5 Top Tips for Succeeding at University

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chrisAbout the Author: Chris Drew holds a PhD in education and is a university teacher and study skills expert.

Hey there!

I want to share with you some insights about university success that took me far too long to figure out myself.

  • Some of them, I figured out in my undergrad.
  • Others I figured out when I was doing my PhD.
  • The best ones I figured out when I became a professor and got to look at a lot of students’ papers and learn from them.

 I want to fast-track your success by giving them to you now.

1. You Belong at University.

TL;DR: Students think they’re going to be found out to be imposters and not good enough. That’s not true. University is for everyone.

The big sandstone buildings and busy-looking students shuffling around make universities make university seem more intimidating than it should be.

In reality, most of the students around you are average performers. They don’t really know how to write a good essay, either. They’re as confused and muddling through it as you.

That is to say – most of the students who come into my office worried that they’re no good at university aren’t as far behind as they think they are.

I’m telling you this for a reason:

The imposter syndrome is not helpful. You’re not an imposter. You – the struggling, often befuddled, self-conscious student – belong at university.

All the other students are just as self-conscious as you.

2. An Early and Consistent Routine is Key.

TL;DR: Start studying right at the start of the semester and study consistently every week to stay on top of your studies and avoid burnout.

There’s a cliche for this point: “slow and steady wins the race”.

This cliche doesn’t mean relax and take your time.

In fact, it means the opposite:

  • The Stressed 80%: 80% of students start the semester too relaxed, putting off the work until later on in the semester. Those students spend the last month of their semester frazzled, anxious, and full of regrets.
  • The Relaxed 20%: The SMART students start the semester with a good consistent study routine that’s not overwhelming. It’s a routine that they can sustain all semester. They end the semester not by ramping-up their study routine after realizing exams are upon them all too fast. Instead, they keep calm and carry on. They’ve distributed their study time effectively across the semester. They don’t need to cram in the final month.

3. Time Block

TL;DR: Set aside study time where you won’t have any distractions at all. Treat it like going to the cinema: you’re not going to be interrupted for at least 90 minutes.

Building on the previous point, you need to come up with blocks of time when you can focus on study – nothing else.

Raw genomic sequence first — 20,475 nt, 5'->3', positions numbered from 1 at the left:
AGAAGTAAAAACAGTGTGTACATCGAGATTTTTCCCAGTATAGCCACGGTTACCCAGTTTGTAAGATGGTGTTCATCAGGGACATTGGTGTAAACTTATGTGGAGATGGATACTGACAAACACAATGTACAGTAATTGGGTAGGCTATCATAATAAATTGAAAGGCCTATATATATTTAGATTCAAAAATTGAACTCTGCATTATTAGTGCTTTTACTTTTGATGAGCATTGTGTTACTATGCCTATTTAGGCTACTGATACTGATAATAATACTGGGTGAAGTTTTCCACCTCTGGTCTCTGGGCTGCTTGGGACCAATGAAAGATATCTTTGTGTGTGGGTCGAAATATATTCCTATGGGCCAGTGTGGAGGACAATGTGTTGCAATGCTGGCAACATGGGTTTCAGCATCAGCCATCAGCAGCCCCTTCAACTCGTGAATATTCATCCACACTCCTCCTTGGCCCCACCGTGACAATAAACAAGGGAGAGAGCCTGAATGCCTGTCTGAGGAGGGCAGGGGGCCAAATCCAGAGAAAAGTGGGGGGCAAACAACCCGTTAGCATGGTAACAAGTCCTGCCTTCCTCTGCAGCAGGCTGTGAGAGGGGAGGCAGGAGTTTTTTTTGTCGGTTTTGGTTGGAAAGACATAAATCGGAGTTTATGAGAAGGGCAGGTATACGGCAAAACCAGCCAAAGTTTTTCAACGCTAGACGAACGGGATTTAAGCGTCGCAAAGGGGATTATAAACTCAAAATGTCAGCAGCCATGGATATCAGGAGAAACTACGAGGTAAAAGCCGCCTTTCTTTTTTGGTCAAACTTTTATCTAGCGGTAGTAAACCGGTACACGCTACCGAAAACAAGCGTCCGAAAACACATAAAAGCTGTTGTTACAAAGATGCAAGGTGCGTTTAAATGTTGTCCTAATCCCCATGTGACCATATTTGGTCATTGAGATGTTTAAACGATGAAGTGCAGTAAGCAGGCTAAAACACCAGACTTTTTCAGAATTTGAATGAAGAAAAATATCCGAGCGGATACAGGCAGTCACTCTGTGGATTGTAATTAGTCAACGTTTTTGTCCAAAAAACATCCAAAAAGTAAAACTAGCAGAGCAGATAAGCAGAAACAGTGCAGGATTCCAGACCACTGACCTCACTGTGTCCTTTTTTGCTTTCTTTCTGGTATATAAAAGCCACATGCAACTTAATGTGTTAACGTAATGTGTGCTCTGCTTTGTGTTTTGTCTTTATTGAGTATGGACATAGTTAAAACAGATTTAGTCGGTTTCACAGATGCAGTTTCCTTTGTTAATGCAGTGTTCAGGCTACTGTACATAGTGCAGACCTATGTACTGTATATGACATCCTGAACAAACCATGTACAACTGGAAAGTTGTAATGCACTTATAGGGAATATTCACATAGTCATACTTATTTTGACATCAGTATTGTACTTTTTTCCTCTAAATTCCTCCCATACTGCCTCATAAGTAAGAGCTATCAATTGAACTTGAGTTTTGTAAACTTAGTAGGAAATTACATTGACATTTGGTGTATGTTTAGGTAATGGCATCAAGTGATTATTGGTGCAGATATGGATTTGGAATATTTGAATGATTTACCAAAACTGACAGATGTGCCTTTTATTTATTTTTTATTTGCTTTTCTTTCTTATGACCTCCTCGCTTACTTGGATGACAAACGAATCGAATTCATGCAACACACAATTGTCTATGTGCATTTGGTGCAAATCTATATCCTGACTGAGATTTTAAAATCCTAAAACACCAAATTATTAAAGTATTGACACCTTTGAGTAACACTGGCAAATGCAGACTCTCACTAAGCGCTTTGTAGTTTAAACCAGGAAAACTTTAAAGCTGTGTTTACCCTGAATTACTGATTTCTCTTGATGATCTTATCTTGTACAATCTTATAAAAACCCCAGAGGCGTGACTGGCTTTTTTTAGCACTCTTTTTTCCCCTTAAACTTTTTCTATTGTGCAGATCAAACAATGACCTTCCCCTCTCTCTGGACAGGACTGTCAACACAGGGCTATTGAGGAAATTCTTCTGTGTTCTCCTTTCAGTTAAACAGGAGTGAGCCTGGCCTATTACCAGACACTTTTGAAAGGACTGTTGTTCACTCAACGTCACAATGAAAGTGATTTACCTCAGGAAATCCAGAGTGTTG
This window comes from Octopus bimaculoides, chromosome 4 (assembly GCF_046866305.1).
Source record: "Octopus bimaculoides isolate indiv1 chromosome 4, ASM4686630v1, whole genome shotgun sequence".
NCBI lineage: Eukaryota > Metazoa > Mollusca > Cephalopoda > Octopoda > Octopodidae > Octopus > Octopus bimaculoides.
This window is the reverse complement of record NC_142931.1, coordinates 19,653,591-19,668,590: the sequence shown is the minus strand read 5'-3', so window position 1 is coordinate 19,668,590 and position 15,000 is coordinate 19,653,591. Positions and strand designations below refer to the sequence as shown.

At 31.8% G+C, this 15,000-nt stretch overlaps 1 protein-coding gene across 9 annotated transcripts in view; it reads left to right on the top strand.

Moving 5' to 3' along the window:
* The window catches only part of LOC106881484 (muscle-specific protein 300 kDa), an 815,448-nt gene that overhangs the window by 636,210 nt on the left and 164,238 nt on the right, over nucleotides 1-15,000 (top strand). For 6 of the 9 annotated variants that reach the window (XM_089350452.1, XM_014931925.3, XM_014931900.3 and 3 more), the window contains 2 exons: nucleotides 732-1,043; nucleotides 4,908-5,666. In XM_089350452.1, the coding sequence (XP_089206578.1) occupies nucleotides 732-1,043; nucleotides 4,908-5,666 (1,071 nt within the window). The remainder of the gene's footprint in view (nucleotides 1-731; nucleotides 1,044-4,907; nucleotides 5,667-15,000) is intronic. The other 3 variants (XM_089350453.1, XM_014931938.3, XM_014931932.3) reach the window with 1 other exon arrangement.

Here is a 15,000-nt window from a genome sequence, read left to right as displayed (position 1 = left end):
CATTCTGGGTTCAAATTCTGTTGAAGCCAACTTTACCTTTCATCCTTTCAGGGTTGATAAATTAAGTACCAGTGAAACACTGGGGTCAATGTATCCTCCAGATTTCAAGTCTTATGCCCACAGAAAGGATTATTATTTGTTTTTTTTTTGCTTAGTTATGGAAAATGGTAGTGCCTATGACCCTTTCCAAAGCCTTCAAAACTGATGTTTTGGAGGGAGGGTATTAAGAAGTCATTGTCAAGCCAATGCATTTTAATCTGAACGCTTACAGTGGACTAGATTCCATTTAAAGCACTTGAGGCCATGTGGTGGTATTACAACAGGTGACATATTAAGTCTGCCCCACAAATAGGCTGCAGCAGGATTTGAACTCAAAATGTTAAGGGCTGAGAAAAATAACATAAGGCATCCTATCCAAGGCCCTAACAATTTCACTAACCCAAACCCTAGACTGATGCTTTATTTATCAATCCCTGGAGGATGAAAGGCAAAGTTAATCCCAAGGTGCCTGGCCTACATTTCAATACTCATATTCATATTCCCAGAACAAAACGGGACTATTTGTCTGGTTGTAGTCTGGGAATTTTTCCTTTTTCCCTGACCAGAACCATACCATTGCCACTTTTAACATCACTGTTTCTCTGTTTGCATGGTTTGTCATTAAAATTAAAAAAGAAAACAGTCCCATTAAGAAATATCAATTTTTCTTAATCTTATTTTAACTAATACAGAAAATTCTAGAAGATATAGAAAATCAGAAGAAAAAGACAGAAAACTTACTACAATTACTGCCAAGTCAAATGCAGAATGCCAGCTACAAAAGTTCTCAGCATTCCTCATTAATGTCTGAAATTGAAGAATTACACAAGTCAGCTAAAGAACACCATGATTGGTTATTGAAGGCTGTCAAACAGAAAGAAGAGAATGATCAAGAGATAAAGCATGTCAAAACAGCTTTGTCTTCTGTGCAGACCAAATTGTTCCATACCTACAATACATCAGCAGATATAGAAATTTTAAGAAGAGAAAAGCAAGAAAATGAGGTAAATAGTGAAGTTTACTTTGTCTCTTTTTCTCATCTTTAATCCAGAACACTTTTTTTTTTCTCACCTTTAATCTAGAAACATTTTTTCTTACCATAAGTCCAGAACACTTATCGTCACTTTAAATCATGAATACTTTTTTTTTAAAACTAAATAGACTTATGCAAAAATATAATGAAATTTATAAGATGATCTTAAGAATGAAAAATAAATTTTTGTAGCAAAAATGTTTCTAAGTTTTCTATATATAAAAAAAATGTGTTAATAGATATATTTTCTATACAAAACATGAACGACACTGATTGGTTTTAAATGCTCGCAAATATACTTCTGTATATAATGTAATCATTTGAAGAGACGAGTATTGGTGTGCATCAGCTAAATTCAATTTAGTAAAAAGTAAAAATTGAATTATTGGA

This means:

  • Your phone’s not in the room.
  • No contact from your children (except emergencies).
  • No social media distractions.

I look at a study session like going to the cinema. Before you go into the cinema, you make sure you won’t be distracted for the next 90 minutes or so. You go to the bathroom beforehand, turn off your phone, go into a dedicated room for that one task.

That’s just how studying should happen, too!

4. Ask (Lots of) Questions.

TL;DR: Don’t be afraid to approach your teacher for advice. They’re paid to do it!

I have a confession: my students are scared of me!

I don’t know why. I think I’m super helpful. In fact, I’ve even marketed myself as “The Helpful Professor”. Nonetheless, far too many students are scared to ask questions.

Ask. Your. Professor. Questions.

  • Don’t know what the expectations are? Ask a question.
  • Don’t know if you wrote your essay well enough? Ask.
  • Don’t understand a word? Ask.

Being shy or scared to ask means you won’t learn. Asking for help is important for your learning journey.

(Note: I understand many teachers at university are dismissive when you ask questions. If you’re on my newsletter list, I share a ton of tips on how to handle dismissive teachers teachers all the time – sign up!)

5. Use your Feedback!

TL;DR: Too many students don’t bother to seriously look at the feedback when they receive their grades. Don’t just look at the grade you got. Also look at the feedback use it to improve next time.

I’ve graded (probably) over 50,000 essays.

I’ve gotten (probably) less than 100 students approach me asking for further insights and support related to the feedback I’ve provided for them.

The rest of the students usually just look at the top-line grade, then move on with their lives.

These students aren’t learning!

Look at your feedback, take notes on your strengths and weaknesses, and create goals for your next exam/essay based upon the feedback you received on your current work. This is essential for learning!

The tips provided in this article are just a sample of the longer, more detailed study advice I provide in my study skills newsletter. If you’re not already signed up, join us by clicking here.

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Dr. Chris Drew is the founder of the Helpful Professor. He holds a PhD in education and has published over 20 articles in scholarly journals. He is the former editor of the Journal of Learning Development in Higher Education. [Image Descriptor: Photo of Chris]

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